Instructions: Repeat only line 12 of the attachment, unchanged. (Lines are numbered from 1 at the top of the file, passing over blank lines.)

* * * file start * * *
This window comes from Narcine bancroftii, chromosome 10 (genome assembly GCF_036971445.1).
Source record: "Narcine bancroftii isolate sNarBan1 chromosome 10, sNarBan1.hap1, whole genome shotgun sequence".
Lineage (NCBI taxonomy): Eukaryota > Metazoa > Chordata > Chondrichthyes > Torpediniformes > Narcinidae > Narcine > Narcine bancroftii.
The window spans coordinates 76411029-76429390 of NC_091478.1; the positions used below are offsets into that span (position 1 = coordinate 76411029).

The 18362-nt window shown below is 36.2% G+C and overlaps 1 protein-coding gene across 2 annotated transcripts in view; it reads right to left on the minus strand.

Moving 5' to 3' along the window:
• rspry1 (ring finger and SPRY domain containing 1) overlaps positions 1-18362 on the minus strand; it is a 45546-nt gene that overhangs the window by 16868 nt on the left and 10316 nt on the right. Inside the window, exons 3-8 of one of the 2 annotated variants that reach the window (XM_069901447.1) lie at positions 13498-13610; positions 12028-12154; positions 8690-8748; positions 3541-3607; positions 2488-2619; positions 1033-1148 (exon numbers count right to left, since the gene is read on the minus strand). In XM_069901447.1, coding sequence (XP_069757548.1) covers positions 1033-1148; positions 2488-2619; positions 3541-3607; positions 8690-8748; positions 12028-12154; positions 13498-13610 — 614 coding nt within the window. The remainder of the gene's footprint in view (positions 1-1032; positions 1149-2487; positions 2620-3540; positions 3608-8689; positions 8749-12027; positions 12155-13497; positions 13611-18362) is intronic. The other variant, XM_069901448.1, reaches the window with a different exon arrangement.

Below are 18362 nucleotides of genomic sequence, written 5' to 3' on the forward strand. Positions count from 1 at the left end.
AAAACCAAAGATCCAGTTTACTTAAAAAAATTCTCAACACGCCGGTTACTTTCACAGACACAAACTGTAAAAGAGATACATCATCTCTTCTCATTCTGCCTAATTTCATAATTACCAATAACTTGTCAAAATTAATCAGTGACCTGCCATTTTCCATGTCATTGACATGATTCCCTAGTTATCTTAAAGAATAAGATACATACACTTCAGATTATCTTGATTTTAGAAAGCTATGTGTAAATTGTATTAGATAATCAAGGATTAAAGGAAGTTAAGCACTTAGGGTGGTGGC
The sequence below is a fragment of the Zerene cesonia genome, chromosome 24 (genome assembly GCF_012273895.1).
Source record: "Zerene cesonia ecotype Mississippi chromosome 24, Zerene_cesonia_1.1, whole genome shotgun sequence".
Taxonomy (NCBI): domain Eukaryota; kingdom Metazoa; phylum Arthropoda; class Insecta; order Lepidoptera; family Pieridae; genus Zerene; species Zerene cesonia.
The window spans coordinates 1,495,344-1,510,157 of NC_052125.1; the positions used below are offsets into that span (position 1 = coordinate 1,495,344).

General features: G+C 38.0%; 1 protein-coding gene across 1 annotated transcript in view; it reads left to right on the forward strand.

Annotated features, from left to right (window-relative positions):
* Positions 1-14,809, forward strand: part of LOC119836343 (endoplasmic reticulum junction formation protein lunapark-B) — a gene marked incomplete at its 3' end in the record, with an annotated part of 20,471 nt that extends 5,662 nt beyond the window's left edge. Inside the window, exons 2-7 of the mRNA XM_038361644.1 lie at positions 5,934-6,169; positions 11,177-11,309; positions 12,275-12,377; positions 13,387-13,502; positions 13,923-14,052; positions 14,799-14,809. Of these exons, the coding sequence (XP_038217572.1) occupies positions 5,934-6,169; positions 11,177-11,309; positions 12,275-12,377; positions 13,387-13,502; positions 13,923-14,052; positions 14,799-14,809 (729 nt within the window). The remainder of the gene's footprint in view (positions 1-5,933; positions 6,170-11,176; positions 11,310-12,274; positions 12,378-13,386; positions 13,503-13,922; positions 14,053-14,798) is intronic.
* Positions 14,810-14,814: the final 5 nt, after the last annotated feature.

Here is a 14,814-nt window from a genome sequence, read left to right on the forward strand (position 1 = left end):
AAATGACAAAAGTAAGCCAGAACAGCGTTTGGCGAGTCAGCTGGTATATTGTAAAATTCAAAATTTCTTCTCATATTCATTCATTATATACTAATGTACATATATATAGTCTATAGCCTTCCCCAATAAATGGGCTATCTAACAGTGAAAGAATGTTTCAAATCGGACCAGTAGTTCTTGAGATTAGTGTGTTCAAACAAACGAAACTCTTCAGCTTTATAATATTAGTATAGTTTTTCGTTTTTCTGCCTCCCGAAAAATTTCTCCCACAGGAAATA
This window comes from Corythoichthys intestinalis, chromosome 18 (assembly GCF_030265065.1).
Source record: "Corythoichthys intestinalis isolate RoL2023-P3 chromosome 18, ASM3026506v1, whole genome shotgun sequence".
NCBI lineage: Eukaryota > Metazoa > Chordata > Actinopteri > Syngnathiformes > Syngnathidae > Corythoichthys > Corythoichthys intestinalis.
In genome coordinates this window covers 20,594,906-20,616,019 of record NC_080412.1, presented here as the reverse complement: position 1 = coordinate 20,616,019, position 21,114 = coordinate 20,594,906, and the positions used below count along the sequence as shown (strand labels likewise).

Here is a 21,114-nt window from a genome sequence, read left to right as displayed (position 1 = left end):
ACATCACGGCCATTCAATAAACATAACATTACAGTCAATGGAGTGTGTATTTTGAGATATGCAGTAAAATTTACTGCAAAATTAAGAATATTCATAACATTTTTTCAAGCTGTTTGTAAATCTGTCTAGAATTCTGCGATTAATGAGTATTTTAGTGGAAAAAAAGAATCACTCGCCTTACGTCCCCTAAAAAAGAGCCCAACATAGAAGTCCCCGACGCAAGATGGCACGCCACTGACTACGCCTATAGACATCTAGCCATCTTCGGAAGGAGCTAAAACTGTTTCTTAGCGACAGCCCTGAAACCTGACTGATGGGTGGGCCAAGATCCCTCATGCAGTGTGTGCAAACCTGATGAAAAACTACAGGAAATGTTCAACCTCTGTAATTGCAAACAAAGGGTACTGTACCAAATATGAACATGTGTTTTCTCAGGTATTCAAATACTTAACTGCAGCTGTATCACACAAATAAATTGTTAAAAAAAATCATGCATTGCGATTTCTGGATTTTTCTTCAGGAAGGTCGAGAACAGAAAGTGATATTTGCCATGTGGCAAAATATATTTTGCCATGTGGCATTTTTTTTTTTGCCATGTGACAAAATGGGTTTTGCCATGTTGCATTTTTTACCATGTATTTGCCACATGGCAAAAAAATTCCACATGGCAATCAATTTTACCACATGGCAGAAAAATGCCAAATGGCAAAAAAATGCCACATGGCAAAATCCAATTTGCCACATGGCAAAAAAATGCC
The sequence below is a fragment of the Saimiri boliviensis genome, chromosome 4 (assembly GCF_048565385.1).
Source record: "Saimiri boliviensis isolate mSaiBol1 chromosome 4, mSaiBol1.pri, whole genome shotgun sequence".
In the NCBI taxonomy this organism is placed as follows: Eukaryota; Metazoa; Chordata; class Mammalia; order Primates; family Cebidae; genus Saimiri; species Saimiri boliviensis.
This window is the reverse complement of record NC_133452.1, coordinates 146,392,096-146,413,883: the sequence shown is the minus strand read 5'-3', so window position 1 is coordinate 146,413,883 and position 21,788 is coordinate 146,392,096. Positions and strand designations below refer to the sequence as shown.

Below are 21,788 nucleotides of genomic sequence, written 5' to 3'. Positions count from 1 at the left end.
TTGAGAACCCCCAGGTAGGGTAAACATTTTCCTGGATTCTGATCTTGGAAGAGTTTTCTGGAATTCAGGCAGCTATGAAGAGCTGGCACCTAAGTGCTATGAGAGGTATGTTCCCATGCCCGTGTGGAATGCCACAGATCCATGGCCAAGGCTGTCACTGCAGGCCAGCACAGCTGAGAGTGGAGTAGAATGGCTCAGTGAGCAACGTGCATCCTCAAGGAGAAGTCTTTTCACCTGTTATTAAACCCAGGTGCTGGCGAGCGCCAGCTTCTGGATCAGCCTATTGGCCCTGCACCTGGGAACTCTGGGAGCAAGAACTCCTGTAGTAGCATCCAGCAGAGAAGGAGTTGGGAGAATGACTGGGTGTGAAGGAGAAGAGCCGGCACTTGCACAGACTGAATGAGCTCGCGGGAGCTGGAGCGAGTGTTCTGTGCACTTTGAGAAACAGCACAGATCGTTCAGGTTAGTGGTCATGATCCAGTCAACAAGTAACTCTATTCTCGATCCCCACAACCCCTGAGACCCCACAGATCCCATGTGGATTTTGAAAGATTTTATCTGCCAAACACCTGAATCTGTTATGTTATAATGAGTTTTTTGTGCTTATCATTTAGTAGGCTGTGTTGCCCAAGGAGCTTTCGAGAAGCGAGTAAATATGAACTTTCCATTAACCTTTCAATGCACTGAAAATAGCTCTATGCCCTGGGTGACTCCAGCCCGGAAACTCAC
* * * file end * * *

Taxonomy (NCBI): domain Eukaryota; kingdom Metazoa; phylum Arthropoda; class Insecta; order Lepidoptera; family Pieridae; genus Zerene; species Zerene cesonia.